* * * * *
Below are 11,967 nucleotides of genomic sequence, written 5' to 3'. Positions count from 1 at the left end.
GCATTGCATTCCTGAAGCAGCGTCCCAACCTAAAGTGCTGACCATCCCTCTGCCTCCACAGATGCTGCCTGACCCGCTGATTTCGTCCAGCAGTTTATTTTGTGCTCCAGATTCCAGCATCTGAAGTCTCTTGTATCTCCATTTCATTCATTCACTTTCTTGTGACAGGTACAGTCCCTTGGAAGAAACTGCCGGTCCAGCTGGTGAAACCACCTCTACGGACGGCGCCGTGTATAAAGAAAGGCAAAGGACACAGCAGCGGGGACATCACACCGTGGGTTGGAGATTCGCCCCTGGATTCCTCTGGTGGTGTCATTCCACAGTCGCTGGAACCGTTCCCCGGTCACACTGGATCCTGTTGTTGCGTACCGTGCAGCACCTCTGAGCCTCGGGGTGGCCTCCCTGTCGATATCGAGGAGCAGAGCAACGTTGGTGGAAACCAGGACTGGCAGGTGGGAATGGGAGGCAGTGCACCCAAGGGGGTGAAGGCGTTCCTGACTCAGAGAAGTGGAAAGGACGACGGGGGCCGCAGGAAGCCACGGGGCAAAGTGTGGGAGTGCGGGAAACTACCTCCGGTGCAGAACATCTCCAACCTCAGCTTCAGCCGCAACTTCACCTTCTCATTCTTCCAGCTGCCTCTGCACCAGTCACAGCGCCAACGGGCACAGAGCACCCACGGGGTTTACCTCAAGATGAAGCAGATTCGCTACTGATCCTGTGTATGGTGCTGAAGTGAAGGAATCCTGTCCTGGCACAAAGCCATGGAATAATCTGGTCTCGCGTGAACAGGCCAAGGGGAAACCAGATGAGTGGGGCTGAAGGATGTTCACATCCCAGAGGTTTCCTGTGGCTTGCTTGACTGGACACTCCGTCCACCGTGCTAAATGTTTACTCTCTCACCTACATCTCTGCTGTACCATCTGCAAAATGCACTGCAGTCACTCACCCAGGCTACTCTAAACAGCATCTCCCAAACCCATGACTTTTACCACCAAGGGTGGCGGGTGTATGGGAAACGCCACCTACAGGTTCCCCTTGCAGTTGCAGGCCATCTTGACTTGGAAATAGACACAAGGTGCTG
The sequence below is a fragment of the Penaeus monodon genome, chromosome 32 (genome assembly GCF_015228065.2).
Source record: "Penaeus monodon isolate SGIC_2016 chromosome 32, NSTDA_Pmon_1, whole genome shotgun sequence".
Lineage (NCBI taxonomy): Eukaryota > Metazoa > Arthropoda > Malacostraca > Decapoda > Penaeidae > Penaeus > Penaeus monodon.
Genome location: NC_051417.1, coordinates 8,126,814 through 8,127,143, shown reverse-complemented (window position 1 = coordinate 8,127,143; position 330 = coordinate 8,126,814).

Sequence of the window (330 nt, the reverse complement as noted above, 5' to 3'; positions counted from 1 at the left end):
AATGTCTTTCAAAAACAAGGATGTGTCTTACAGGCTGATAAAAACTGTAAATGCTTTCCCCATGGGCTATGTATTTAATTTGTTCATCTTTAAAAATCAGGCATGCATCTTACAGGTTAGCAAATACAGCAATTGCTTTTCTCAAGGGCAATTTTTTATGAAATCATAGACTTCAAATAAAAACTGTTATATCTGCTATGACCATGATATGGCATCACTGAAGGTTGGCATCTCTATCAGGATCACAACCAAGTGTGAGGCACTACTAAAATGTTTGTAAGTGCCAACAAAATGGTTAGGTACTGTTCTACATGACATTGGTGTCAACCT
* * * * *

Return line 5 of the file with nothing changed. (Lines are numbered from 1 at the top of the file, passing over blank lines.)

Lineage (NCBI taxonomy): Eukaryota > Metazoa > Arthropoda > Malacostraca > Decapoda > Penaeidae > Penaeus > Penaeus monodon.